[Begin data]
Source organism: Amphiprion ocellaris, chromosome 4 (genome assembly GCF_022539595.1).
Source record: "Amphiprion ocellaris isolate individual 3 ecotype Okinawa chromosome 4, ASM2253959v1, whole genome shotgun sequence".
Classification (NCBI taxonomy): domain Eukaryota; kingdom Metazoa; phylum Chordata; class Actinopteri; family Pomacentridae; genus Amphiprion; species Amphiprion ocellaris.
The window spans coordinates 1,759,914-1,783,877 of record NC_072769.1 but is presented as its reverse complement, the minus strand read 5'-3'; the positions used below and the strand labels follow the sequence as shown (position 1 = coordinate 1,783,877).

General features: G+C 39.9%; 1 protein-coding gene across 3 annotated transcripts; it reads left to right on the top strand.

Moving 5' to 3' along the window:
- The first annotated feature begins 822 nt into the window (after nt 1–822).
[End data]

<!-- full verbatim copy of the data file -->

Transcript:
Source organism: Amphiprion ocellaris, chromosome 4 (genome assembly GCF_022539595.1).
Source record: "Amphiprion ocellaris isolate individual 3 ecotype Okinawa chromosome 4, ASM2253959v1, whole genome shotgun sequence".
Classification (NCBI taxonomy): domain Eukaryota; kingdom Metazoa; phylum Chordata; class Actinopteri; family Pomacentridae; genus Amphiprion; species Amphiprion ocellaris.
The window spans coordinates 1,759,914-1,783,877 of record NC_072769.1 but is presented as its reverse complement, the minus strand read 5'-3'; the positions used below and the strand labels follow the sequence as shown (position 1 = coordinate 1,783,877).

General features: G+C 39.9%; 1 protein-coding gene across 3 annotated transcripts; it reads left to right on the top strand.

Moving 5' to 3' along the window:
- The first annotated feature begins 822 nt into the window (after nt 1–822).